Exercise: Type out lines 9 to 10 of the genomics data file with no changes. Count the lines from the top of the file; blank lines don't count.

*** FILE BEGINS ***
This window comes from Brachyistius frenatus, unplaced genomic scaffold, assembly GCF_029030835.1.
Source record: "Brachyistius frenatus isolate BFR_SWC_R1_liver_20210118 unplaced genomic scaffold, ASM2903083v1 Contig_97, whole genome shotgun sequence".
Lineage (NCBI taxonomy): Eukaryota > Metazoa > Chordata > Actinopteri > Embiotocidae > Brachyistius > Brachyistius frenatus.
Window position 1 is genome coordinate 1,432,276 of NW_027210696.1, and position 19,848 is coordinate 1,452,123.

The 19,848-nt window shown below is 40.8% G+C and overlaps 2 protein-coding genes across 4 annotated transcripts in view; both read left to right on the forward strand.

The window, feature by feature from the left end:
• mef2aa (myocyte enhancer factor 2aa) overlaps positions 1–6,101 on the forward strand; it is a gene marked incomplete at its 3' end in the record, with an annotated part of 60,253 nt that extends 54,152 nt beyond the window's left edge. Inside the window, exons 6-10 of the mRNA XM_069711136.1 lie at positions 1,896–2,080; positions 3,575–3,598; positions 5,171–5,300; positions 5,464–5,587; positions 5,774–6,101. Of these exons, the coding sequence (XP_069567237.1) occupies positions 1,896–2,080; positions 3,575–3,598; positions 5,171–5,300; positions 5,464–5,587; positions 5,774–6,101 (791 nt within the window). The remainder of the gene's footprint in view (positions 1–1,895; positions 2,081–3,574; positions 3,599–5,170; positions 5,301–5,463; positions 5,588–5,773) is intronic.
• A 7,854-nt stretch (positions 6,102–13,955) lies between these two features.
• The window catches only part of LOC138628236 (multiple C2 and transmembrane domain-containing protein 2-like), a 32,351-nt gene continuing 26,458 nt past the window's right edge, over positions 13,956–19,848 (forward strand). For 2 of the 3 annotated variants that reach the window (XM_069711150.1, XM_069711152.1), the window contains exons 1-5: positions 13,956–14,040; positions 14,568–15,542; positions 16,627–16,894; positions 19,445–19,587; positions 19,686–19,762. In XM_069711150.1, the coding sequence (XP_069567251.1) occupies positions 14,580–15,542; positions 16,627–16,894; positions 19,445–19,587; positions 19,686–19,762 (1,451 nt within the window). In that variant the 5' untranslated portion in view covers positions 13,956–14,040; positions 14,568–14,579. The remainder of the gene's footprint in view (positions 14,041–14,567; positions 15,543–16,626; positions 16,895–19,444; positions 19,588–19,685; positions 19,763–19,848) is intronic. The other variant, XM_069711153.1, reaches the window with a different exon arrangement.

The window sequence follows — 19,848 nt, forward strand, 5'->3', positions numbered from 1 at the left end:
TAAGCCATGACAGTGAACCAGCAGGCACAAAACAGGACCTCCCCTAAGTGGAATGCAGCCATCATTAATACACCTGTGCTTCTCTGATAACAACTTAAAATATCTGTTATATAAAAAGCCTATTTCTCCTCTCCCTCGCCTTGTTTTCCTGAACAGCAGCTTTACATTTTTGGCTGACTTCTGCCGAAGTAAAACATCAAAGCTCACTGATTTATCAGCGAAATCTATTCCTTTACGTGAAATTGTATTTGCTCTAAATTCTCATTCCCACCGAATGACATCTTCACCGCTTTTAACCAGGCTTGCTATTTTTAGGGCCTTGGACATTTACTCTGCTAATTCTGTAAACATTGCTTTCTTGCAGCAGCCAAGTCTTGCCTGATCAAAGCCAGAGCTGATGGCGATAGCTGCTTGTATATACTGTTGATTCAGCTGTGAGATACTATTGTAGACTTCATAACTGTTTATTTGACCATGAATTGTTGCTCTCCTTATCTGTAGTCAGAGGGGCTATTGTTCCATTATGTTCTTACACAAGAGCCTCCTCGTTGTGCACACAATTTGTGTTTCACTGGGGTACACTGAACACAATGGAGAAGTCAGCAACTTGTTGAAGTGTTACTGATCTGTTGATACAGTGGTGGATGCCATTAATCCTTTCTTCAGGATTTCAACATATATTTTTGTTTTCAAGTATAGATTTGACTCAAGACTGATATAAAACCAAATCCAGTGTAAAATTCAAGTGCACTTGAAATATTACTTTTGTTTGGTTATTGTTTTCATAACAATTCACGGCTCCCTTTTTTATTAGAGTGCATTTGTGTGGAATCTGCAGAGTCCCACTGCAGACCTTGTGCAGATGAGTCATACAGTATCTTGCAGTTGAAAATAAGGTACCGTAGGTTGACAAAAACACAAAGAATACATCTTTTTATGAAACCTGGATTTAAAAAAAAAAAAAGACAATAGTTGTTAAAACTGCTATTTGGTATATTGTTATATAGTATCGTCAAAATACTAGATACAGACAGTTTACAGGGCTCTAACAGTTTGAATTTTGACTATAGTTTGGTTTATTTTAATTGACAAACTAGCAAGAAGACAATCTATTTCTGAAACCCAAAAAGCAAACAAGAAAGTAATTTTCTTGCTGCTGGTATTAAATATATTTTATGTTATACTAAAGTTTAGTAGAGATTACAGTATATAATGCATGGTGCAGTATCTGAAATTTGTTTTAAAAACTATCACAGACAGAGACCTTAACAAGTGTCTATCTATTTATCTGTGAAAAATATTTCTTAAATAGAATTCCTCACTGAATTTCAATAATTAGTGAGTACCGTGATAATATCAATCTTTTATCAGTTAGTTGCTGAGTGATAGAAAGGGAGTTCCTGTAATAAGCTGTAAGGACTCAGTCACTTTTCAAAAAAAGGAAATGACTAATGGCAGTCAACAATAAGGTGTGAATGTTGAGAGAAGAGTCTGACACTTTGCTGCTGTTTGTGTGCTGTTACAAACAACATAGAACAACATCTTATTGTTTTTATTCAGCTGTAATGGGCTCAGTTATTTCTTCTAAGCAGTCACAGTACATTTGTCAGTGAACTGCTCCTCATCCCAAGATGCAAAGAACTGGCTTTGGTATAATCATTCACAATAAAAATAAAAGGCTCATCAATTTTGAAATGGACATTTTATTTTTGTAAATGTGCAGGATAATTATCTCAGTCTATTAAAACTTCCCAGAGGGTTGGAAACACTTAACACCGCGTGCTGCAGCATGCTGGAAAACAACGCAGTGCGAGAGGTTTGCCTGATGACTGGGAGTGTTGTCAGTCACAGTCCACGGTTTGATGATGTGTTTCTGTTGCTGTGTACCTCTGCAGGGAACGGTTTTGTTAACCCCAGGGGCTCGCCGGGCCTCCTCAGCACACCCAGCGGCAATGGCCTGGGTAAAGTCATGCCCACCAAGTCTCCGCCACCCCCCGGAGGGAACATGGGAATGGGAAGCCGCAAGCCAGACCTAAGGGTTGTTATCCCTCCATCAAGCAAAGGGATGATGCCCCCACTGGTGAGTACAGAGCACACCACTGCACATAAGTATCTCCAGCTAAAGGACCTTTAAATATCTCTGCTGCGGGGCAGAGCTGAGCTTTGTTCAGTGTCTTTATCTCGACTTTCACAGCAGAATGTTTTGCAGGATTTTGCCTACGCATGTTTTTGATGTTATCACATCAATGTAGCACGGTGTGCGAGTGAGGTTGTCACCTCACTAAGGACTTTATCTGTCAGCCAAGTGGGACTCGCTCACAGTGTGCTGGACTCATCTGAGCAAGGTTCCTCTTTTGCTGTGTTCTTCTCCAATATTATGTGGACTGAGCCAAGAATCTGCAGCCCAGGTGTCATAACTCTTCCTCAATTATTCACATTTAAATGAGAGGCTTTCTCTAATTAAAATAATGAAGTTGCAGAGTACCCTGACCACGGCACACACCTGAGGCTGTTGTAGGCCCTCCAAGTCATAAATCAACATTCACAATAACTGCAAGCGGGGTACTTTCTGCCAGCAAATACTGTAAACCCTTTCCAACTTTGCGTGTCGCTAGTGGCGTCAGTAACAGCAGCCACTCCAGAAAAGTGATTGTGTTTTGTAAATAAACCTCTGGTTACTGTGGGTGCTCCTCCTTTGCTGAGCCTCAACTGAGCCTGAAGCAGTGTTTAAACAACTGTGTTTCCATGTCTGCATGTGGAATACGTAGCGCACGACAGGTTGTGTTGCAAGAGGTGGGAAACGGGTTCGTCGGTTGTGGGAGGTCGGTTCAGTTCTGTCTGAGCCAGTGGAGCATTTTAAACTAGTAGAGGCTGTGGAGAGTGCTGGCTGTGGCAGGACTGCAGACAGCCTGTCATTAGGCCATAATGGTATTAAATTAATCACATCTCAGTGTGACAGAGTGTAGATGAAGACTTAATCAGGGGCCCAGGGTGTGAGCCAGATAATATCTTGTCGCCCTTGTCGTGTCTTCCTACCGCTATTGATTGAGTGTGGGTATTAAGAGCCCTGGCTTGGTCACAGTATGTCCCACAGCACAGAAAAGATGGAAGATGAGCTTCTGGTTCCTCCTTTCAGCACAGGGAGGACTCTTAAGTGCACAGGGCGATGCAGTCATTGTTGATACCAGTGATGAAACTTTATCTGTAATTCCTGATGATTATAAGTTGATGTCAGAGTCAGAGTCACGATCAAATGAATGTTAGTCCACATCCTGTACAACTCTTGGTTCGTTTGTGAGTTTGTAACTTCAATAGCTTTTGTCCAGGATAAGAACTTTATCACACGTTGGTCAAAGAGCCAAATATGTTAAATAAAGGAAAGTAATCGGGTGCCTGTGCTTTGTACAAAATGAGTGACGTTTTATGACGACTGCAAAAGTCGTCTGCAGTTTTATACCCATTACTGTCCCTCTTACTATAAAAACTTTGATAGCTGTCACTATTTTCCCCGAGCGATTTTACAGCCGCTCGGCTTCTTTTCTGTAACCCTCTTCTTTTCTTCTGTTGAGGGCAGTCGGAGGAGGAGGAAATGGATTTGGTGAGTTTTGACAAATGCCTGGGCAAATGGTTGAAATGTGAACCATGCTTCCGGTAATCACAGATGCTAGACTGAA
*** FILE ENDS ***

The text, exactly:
• The window catches only part of LOC138628236 (multiple C2 and transmembrane domain-containing protein 2-like), a 32,351-nt gene continuing 26,458 nt past the window's right edge, over positions 13,956–19,848 (forward strand). For 2 of the 3 annotated variants that reach the window (XM_069711150.1, XM_069711152.1), the window contains exons 1-5: positions 13,956–14,040; positions 14,568–15,542; positions 16,627–16,894; positions 19,445–19,587; positions 19,686–19,762. In XM_069711150.1, the coding sequence (XP_069567251.1) occupies positions 14,580–15,542; positions 16,627–16,894; positions 19,445–19,587; positions 19,686–19,762 (1,451 nt within the window). In that variant the 5' untranslated portion in view covers positions 13,956–14,040; positions 14,568–14,579. The remainder of the gene's footprint in view (positions 14,041–14,567; positions 15,543–16,626; positions 16,895–19,444; positions 19,588–19,685; positions 19,763–19,848) is intronic. The other variant, XM_069711153.1, reaches the window with a different exon arrangement.

The window sequence follows — 19,848 nt, forward strand, 5'->3', positions numbered from 1 at the left end: